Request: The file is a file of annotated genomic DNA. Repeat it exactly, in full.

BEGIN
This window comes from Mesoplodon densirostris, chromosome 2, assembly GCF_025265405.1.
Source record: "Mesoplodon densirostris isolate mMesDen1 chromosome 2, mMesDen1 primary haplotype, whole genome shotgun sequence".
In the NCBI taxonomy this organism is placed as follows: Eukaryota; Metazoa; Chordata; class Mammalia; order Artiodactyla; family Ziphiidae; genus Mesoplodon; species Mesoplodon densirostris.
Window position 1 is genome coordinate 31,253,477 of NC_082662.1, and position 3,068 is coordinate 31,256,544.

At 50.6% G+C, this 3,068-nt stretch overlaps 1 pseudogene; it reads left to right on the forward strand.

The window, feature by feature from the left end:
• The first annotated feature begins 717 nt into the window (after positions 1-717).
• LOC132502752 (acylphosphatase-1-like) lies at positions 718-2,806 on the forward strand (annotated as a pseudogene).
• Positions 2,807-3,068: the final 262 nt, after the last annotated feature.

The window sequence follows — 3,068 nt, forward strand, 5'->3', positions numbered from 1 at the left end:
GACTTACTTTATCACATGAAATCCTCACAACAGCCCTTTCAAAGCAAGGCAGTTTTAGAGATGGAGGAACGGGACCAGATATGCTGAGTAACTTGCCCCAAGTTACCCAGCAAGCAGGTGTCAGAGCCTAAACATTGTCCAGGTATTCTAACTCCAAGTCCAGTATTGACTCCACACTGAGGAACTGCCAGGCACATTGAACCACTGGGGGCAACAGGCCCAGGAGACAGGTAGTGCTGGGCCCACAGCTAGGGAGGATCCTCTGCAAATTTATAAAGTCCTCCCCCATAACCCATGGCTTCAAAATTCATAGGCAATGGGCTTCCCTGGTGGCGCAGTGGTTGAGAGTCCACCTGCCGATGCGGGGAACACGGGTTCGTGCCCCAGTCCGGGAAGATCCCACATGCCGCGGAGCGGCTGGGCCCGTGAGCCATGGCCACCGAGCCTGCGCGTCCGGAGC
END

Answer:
This window comes from Mesoplodon densirostris, chromosome 2, assembly GCF_025265405.1.
Source record: "Mesoplodon densirostris isolate mMesDen1 chromosome 2, mMesDen1 primary haplotype, whole genome shotgun sequence".
In the NCBI taxonomy this organism is placed as follows: Eukaryota; Metazoa; Chordata; class Mammalia; order Artiodactyla; family Ziphiidae; genus Mesoplodon; species Mesoplodon densirostris.
Window position 1 is genome coordinate 31,253,477 of NC_082662.1, and position 3,068 is coordinate 31,256,544.

At 50.6% G+C, this 3,068-nt stretch overlaps 1 pseudogene; it reads left to right on the forward strand.

The window, feature by feature from the left end:
• The first annotated feature begins 717 nt into the window (after positions 1-717).
• LOC132502752 (acylphosphatase-1-like) lies at positions 718-2,806 on the forward strand (annotated as a pseudogene).
• Positions 2,807-3,068: the final 262 nt, after the last annotated feature.

The window sequence follows — 3,068 nt, forward strand, 5'->3', positions numbered from 1 at the left end:
GACTTACTTTATCACATGAAATCCTCACAACAGCCCTTTCAAAGCAAGGCAGTTTTAGAGATGGAGGAACGGGACCAGATATGCTGAGTAACTTGCCCCAAGTTACCCAGCAAGCAGGTGTCAGAGCCTAAACATTGTCCAGGTATTCTAACTCCAAGTCCAGTATTGACTCCACACTGAGGAACTGCCAGGCACATTGAACCACTGGGGGCAACAGGCCCAGGAGACAGGTAGTGCTGGGCCCACAGCTAGGGAGGATCCTCTGCAAATTTATAAAGTCCTCCCCCATAACCCATGGCTTCAAAATTCATAGGCAATGGGCTTCCCTGGTGGCGCAGTGGTTGAGAGTCCACCTGCCGATGCGGGGAACACGGGTTCGTGCCCCAGTCCGGGAAGATCCCACATGCCGCGGAGCGGCTGGGCCCGTGAGCCATGGCCACCGAGCCTGCGCGTCCGGAGC